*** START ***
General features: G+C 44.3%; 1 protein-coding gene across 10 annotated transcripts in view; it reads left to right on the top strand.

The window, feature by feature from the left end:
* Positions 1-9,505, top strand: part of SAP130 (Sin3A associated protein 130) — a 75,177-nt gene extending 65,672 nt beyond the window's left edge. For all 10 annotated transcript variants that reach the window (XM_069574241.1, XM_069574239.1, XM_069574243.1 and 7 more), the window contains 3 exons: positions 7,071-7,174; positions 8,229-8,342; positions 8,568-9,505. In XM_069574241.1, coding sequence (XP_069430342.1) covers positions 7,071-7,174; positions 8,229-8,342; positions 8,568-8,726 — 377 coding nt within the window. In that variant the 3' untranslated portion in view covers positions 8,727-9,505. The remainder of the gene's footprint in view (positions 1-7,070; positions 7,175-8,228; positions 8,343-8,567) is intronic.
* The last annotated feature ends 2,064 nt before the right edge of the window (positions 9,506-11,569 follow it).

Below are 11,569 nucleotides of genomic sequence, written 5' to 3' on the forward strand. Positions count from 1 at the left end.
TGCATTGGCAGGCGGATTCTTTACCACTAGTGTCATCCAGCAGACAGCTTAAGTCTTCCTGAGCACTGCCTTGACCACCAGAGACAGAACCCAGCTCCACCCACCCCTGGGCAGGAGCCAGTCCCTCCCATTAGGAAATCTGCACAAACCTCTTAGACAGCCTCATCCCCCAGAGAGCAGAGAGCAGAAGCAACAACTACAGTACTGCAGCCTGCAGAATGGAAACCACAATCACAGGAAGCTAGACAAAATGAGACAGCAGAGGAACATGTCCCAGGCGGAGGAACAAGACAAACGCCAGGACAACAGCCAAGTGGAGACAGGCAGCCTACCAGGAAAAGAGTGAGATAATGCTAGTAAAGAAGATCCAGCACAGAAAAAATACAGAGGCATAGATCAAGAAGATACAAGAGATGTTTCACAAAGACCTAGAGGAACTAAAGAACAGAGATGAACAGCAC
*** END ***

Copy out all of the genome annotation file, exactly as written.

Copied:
General features: G+C 44.3%; 1 protein-coding gene across 10 annotated transcripts in view; it reads left to right on the top strand.

The window, feature by feature from the left end:
* Positions 1-9,505, top strand: part of SAP130 (Sin3A associated protein 130) — a 75,177-nt gene extending 65,672 nt beyond the window's left edge. For all 10 annotated transcript variants that reach the window (XM_069574241.1, XM_069574239.1, XM_069574243.1 and 7 more), the window contains 3 exons: positions 7,071-7,174; positions 8,229-8,342; positions 8,568-9,505. In XM_069574241.1, coding sequence (XP_069430342.1) covers positions 7,071-7,174; positions 8,229-8,342; positions 8,568-8,726 — 377 coding nt within the window. In that variant the 3' untranslated portion in view covers positions 8,727-9,505. The remainder of the gene's footprint in view (positions 1-7,070; positions 7,175-8,228; positions 8,343-8,567) is intronic.
* The last annotated feature ends 2,064 nt before the right edge of the window (positions 9,506-11,569 follow it).

Below are 11,569 nucleotides of genomic sequence, written 5' to 3' on the forward strand. Positions count from 1 at the left end.
TGCATTGGCAGGCGGATTCTTTACCACTAGTGTCATCCAGCAGACAGCTTAAGTCTTCCTGAGCACTGCCTTGACCACCAGAGACAGAACCCAGCTCCACCCACCCCTGGGCAGGAGCCAGTCCCTCCCATTAGGAAATCTGCACAAACCTCTTAGACAGCCTCATCCCCCAGAGAGCAGAGAGCAGAAGCAACAACTACAGTACTGCAGCCTGCAGAATGGAAACCACAATCACAGGAAGCTAGACAAAATGAGACAGCAGAGGAACATGTCCCAGGCGGAGGAACAAGACAAACGCCAGGACAACAGCCAAGTGGAGACAGGCAGCCTACCAGGAAAAGAGTGAGATAATGCTAGTAAAGAAGATCCAGCACAGAAAAAATACAGAGGCATAGATCAAGAAGATACAAGAGATGTTTCACAAAGACCTAGAGGAACTAAAGAACAGAGATGAACAGCAC